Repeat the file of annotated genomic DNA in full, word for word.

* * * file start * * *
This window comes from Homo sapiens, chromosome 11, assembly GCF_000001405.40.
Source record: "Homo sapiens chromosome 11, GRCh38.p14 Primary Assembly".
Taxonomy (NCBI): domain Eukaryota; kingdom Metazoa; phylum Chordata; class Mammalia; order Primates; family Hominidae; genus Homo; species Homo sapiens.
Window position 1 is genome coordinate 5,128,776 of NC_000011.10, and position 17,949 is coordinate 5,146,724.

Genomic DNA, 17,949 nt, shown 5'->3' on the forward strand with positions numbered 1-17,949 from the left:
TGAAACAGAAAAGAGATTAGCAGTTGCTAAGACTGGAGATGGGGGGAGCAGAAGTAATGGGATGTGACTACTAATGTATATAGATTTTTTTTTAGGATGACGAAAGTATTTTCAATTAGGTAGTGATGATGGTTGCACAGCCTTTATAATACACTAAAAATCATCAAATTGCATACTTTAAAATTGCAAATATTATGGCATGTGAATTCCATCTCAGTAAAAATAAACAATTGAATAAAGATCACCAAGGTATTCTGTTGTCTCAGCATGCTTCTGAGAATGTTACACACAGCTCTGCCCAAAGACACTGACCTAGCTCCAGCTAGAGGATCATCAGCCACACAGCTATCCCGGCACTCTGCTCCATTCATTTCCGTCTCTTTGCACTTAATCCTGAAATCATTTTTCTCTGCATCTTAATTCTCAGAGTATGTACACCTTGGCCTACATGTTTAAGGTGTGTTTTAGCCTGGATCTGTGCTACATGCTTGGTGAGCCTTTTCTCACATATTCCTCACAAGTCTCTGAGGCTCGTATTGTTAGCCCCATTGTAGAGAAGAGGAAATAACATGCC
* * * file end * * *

This window comes from Homo sapiens, chromosome 11, assembly GCF_000001405.40.
Source record: "Homo sapiens chromosome 11, GRCh38.p14 Primary Assembly".
Taxonomy (NCBI): domain Eukaryota; kingdom Metazoa; phylum Chordata; class Mammalia; order Primates; family Hominidae; genus Homo; species Homo sapiens.
Window position 1 is genome coordinate 5,128,776 of NC_000011.10, and position 17,949 is coordinate 5,146,724.

Genomic DNA, 17,949 nt, shown 5'->3' on the forward strand with positions numbered 1-17,949 from the left:
TGAAACAGAAAAGAGATTAGCAGTTGCTAAGACTGGAGATGGGGGGAGCAGAAGTAATGGGATGTGACTACTAATGTATATAGATTTTTTTTTAGGATGACGAAAGTATTTTCAATTAGGTAGTGATGATGGTTGCACAGCCTTTATAATACACTAAAAATCATCAAATTGCATACTTTAAAATTGCAAATATTATGGCATGTGAATTCCATCTCAGTAAAAATAAACAATTGAATAAAGATCACCAAGGTATTCTGTTGTCTCAGCATGCTTCTGAGAATGTTACACACAGCTCTGCCCAAAGACACTGACCTAGCTCCAGCTAGAGGATCATCAGCCACACAGCTATCCCGGCACTCTGCTCCATTCATTTCCGTCTCTTTGCACTTAATCCTGAAATCATTTTTCTCTGCATCTTAATTCTCAGAGTATGTACACCTTGGCCTACATGTTTAAGGTGTGTTTTAGCCTGGATCTGTGCTACATGCTTGGTGAGCCTTTTCTCACATATTCCTCACAAGTCTCTGAGGCTCGTATTGTTAGCCCCATTGTAGAGAAGAGGAAATAACATGCC